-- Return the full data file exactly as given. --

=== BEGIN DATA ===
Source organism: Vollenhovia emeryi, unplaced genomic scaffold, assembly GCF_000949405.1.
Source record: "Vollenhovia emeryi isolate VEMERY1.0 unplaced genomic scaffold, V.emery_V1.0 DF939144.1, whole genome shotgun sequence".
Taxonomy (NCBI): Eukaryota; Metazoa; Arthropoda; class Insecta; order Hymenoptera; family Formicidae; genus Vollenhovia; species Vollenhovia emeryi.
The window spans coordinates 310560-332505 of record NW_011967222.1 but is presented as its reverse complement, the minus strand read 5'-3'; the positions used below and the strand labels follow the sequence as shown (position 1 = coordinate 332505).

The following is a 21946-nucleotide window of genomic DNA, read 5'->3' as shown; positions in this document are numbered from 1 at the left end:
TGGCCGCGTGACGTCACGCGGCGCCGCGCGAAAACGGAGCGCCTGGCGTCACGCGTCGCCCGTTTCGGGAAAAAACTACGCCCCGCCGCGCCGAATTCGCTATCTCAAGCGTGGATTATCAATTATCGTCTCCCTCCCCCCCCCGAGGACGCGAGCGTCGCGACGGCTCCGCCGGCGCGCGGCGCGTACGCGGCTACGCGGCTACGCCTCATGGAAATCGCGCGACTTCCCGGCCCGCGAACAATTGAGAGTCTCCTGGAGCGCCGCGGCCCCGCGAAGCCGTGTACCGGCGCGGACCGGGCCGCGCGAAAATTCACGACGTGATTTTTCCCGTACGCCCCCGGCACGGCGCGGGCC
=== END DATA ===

Source organism: Vollenhovia emeryi, unplaced genomic scaffold, assembly GCF_000949405.1.
Source record: "Vollenhovia emeryi isolate VEMERY1.0 unplaced genomic scaffold, V.emery_V1.0 DF939144.1, whole genome shotgun sequence".
Taxonomy (NCBI): Eukaryota; Metazoa; Arthropoda; class Insecta; order Hymenoptera; family Formicidae; genus Vollenhovia; species Vollenhovia emeryi.
The window spans coordinates 310560-332505 of record NW_011967222.1 but is presented as its reverse complement, the minus strand read 5'-3'; the positions used below and the strand labels follow the sequence as shown (position 1 = coordinate 332505).

The following is a 21946-nucleotide window of genomic DNA, read 5'->3' as shown; positions in this document are numbered from 1 at the left end:
TGGCCGCGTGACGTCACGCGGCGCCGCGCGAAAACGGAGCGCCTGGCGTCACGCGTCGCCCGTTTCGGGAAAAAACTACGCCCCGCCGCGCCGAATTCGCTATCTCAAGCGTGGATTATCAATTATCGTCTCCCTCCCCCCCCCGAGGACGCGAGCGTCGCGACGGCTCCGCCGGCGCGCGGCGCGTACGCGGCTACGCGGCTACGCCTCATGGAAATCGCGCGACTTCCCGGCCCGCGAACAATTGAGAGTCTCCTGGAGCGCCGCGGCCCCGCGAAGCCGTGTACCGGCGCGGACCGGGCCGCGCGAAAATTCACGACGTGATTTTTCCCGTACGCCCCCGGCACGGCGCGGGCC